Hovedinnhold

## The fundamental theorem of calculus and accumulation functions

Gjeldende klokkeslett:0:00Total varighet:3:54

# Worked example: Finding derivative with fundamental theorem of calculus

## Video transkripsjon

Let's say that we
have capital F of x as being equal to the
definite integral from pi to x of cotangent
squared of t dt. And what we're
curious about finding is the derivative
of this business. We want to figure out what
F prime of x is equal to. Well this is a
direct application of the fundamental
theorem of calculus. This is just going to be
the derivative with respect to x of all of this craziness. So let me just copy
and paste that. So it's just going to be
the derivative with respect to that. And the fundamental
theorem of calculus tells us that this is going to
be equal to just this function, but it's not going to be
a function of t anymore. It's going to be
a function of x. So it's going to be equal
to cotangent squared of x. And you'll often see
problems like this if you go to calculus
competitions or things like that and, or
maybe certain exams. And It's like, oh my god, I
have to take the antiderivative of all of this
business, evaluate it at the different
boundaries, and then I got to take the derivative. No. You just apply the fundamental
theorem of calculus, and it's actually a very
straightforward and a very fast thing to do. Now let's mix it
up a little bit. Let's say that you
had the expression the definite integral from
pi-- instead of from pi to x, let's say it's
from pi to x squared-- and let me write that x
squared in a different color just to make it clear what I'm
doing-- from pi to x squared of cotangent squared of t dt. And you wanted to take the
derivative of this business. So you want to take the
derivative with respect to x of this business. How would you do it? Well the recognition here is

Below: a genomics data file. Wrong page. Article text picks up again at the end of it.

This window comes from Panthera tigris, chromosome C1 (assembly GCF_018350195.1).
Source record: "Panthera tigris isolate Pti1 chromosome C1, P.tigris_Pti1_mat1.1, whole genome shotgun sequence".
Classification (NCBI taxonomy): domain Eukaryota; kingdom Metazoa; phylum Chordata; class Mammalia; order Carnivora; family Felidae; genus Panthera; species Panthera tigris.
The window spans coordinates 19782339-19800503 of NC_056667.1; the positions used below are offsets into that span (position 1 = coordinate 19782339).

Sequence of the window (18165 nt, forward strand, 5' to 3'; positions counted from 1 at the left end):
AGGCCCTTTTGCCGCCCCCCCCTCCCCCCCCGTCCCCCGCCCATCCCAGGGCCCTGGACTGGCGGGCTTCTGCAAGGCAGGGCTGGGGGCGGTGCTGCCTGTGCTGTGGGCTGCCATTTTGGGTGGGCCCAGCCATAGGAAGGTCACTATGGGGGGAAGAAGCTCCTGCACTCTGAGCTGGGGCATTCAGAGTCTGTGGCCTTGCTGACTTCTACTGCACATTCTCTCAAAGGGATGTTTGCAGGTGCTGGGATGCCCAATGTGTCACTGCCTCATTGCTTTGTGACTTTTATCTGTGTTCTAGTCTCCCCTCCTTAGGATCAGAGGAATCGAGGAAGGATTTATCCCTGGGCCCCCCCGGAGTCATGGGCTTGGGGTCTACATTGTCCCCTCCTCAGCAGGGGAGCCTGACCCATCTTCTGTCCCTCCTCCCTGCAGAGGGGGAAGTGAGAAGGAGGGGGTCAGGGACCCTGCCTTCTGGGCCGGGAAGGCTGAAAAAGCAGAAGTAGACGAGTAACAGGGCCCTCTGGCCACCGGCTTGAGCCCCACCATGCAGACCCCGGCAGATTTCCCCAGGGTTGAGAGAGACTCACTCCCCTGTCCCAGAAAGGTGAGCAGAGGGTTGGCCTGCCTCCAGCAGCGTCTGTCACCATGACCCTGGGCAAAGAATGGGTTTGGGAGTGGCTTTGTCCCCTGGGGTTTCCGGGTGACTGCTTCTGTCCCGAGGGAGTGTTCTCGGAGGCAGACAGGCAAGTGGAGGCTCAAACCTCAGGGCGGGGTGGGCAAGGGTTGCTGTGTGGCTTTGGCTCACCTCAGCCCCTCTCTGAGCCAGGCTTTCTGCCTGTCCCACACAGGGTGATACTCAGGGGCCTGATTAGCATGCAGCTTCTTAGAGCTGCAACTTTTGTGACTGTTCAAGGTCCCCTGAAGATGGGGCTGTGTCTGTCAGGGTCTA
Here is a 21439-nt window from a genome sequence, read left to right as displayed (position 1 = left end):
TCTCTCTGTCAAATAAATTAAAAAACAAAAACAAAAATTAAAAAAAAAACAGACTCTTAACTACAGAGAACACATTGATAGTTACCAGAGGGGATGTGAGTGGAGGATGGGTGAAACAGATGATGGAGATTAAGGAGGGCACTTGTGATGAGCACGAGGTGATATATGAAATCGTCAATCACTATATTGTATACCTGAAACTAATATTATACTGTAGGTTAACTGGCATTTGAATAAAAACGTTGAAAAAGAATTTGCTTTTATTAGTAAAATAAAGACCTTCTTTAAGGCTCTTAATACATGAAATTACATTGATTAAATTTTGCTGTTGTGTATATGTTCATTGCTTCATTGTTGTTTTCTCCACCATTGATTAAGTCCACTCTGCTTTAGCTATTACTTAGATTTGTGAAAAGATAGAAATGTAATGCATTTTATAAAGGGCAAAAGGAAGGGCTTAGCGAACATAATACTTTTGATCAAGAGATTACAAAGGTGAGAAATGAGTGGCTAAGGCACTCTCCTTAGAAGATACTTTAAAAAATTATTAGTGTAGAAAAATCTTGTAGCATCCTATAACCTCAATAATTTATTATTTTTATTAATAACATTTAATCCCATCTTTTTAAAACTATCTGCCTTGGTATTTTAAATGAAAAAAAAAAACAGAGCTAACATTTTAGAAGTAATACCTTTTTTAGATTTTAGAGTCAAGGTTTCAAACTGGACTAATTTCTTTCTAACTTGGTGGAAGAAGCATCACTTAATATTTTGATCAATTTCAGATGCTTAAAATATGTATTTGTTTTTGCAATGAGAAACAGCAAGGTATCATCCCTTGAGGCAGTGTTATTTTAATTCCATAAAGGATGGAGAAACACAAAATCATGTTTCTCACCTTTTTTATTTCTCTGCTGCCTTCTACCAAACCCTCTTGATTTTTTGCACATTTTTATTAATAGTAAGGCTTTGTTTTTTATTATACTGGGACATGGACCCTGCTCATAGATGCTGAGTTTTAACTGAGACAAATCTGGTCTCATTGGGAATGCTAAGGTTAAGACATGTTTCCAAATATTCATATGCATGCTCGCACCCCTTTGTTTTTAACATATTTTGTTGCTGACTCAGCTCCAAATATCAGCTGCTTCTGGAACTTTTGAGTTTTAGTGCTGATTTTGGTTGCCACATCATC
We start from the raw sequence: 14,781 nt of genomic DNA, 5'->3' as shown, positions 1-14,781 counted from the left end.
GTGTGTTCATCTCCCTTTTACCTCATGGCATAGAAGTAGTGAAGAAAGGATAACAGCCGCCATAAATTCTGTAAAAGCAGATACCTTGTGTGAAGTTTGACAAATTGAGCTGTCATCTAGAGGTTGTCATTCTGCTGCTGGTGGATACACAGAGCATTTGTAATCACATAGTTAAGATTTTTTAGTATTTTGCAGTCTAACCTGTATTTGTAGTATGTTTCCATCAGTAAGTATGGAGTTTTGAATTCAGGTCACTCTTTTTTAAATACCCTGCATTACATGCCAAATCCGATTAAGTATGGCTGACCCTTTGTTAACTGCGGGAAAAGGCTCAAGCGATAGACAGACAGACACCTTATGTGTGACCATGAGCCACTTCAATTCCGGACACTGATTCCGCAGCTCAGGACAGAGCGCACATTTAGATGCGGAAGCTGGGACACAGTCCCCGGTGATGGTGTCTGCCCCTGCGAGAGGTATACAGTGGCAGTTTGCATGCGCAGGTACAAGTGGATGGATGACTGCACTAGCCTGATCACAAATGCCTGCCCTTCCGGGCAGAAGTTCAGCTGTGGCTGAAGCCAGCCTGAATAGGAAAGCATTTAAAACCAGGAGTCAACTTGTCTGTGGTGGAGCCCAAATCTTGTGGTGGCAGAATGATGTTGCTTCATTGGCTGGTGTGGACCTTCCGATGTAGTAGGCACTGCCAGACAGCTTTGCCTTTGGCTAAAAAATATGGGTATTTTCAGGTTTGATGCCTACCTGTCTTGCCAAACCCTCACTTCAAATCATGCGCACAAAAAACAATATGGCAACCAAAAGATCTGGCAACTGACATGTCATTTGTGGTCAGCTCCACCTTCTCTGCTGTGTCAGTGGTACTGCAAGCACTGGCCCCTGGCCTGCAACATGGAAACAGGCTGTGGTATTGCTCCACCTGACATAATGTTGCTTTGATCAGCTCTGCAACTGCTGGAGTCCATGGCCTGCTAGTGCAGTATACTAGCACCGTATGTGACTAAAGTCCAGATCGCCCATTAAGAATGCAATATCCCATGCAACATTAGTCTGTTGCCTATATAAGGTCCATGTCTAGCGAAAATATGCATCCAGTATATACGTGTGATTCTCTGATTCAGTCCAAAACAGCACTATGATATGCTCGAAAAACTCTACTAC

that this is capital-- capital F of x was defined as this. Now instead of an x,
you have an x squared. So this is the exact same
thing as taking the derivative with respect to x of
capital F of-- not x. That would be this. Instead, we have
capital F of x squared. Where we had an x here before,
we now have an x squared. You can verify. If you had capital
F of x squared, every place where you saw the
x here would be an x squared. So it would look
exactly like this. And so we just have to
apply the chain rule. So this is going to be
equal to the derivative of F with respect to x squared. And this is just straight
out of the chain rule. It's going to be F
prime of x squared times the derivative with
respect to x of x squared. This is the derivative of
F with respect to x squared and then times the derivative
of x squared with respect to x. This is just the chain
rule right over here. So what's F prime of x
squared-- the derivative of F with respect to x squared? Well, if you evaluate F prime
at x squared, instead of just being cotangent
squared of x, it's going to be cotangent
squared of x squared. So this part right over here,
this business right over here, is going to be cotangent
squared of x squared. So this is the derivative of all
of this business with respect to x squared, and then you
have to multiply that times the derivative of x squared with
respect to x, which is just 2x. So there you have it. The derivative of this,
all this craziness, is equal to 2x cotangent
squared of x squared.